What does it mean for two hearts to be so closely united in love that they can speak to one another without words?
St. Margaret Mary Alacoque had such a relationship with Christ, one in which her heart became fully absorbed into His, "like a tiny atom being consumed in that blazing furnace”. (St. Margaret Mary’s writings)
Because of her, millions of people around the world have become devoted to the Sacred Heart of Jesus, a heart which “is now a pledge of hope for every man and woman”. (Pope John Paul II, Angelus 6/23/02)
Margaret Alacoque was born in a small village in France in 1647, the fifth of seven children. She was raised by a loving family, but was also stricken with paralysis and confined to her bed for four years. She was consecrated to the Virgin Mary and healed instantly, giving some clue to what her future would hold. Then her father passed away when she was eight, and a corrupt relative took over the household finances which were not recovered for many years. She lived in complete poverty during that time, and was treated harshly. During those difficult years she leaned heavily on God, always taking refuge in his strong arms. She developed a real love for the Blessed Sacrament, and spent much of her time in quiet prayer.
Her family finances were finally recovered, but Margaret found she could not return to a life marked by frivolity. She read the lives of the saints and lived her life as simply as she could without drawing too much attention to herself. Finally she was allowed to enter the convent of Paray-le-Monial of the Order of the Visitation (founded by St. Francis de Sales). There she suffered being misunderstood and maligned, along with imposing severe penances on herself. In 1674 she had a vision of the Sacred Heart, “enthroned in flames, more dazzling than the sun and transparent as crystal, bearing that adorable wound; and it was ringed round with a crown of thorns signifying the sufferings our sins cause it; and there was a cross over it signifying that from the earliest instant of the Incarnation, that is from the very instant that the Sacred Heart was formed, the Cross was planted in it…”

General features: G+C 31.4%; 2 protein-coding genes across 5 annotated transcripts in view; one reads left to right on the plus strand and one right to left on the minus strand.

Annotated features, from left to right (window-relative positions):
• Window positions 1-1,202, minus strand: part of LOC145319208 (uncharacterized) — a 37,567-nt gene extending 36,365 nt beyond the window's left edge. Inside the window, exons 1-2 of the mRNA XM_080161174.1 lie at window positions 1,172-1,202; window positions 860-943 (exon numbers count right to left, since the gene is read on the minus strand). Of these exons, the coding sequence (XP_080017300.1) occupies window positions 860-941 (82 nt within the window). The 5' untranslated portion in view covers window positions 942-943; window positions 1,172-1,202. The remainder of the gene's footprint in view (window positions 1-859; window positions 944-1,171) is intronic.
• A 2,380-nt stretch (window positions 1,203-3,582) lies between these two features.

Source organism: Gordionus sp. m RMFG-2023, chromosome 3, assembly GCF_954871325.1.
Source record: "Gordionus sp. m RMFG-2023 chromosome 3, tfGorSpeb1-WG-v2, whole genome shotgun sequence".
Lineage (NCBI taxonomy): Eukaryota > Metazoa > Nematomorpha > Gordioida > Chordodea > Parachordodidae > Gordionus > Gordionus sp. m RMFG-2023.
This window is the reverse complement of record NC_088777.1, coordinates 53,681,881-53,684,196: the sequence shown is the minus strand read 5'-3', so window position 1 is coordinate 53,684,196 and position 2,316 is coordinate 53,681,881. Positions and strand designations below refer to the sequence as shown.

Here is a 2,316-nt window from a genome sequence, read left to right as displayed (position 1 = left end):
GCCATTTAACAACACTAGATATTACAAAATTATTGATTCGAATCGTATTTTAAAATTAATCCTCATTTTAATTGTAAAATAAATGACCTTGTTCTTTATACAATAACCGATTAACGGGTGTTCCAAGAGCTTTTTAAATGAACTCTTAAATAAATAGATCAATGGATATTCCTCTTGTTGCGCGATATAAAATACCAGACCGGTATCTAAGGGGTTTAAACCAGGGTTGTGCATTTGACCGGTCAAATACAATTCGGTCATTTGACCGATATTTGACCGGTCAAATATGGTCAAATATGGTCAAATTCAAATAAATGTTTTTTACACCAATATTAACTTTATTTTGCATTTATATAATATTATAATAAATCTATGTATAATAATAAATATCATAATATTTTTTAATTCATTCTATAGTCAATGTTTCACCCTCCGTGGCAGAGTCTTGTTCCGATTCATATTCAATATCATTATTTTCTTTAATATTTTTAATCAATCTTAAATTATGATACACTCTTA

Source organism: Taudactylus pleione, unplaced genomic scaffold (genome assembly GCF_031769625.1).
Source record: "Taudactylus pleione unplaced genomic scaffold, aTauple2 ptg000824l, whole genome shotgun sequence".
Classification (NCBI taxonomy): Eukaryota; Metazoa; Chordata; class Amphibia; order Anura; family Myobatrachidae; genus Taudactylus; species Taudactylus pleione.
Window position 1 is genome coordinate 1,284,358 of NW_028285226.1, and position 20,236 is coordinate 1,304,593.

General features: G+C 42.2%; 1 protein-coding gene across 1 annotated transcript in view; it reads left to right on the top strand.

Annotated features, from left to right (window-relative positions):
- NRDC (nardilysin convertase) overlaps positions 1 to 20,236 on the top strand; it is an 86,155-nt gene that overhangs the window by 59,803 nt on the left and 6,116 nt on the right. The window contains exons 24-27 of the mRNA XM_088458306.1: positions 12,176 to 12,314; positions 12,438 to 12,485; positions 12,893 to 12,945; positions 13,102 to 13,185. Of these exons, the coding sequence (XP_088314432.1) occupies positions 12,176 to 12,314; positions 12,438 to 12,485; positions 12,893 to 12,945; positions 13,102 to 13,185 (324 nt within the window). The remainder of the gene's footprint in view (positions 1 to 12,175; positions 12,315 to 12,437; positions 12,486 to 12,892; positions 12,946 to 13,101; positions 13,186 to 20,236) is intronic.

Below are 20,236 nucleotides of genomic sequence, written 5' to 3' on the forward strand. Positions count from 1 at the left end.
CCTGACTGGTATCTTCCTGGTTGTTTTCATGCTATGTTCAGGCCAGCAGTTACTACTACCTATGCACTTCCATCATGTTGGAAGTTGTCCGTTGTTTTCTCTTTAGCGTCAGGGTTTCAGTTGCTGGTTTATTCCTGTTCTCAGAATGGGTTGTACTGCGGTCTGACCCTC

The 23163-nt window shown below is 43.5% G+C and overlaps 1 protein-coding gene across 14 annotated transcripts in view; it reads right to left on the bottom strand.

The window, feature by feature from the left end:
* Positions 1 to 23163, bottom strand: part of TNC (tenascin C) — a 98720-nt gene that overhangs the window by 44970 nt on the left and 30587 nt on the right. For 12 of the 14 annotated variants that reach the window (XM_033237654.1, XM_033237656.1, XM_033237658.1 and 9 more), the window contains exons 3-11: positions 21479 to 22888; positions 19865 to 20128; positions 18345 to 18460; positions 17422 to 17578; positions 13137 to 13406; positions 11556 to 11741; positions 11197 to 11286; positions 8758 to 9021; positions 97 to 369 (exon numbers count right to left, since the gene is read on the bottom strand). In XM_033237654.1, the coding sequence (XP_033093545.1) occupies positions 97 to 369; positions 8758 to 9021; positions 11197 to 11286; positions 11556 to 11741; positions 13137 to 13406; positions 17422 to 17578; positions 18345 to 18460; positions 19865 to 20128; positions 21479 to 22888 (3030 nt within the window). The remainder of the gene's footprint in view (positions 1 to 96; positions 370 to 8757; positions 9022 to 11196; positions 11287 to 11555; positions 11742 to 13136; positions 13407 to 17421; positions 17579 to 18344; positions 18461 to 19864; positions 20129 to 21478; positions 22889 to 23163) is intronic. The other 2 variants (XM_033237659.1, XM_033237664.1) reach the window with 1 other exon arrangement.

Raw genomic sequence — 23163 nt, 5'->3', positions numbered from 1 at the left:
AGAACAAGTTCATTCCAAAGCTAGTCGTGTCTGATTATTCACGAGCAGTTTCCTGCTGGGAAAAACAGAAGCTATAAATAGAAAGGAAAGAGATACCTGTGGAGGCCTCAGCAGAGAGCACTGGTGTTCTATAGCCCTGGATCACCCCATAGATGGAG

Our hearts are thought to be the center of our emotions, our love, and in a sense the core of our very being. When we feel “heartache” we actually feel a pain, a heaviness, in our chest. For Christ to expose his heart to us is to make himself once again vulnerable, as he did on the Cross. Sr. Margaret Mary knew of that vulnerability, and wanted to make others aware of how much God loves us all. She had other revelations which instructed her to receive Jesus in Holy Communion on the first Friday of every month and to make a Holy Hour, lying prostrate, from 11 p.m. to midnight on each Friday. These she followed and once again Jesus showed her his heart: “Behold the Heart which has so loved men that it has spared nothing, but has been poured out totally and consumed as proof of its love…”
Sr. Margaret Mary Alacoque had a singularly loving relationship with Christ, and it is said that she died with His name on her lips. She was 43 years old, and before she died she exclaimed, “I need nothing but God, and to lose myself in the heart of Jesus.”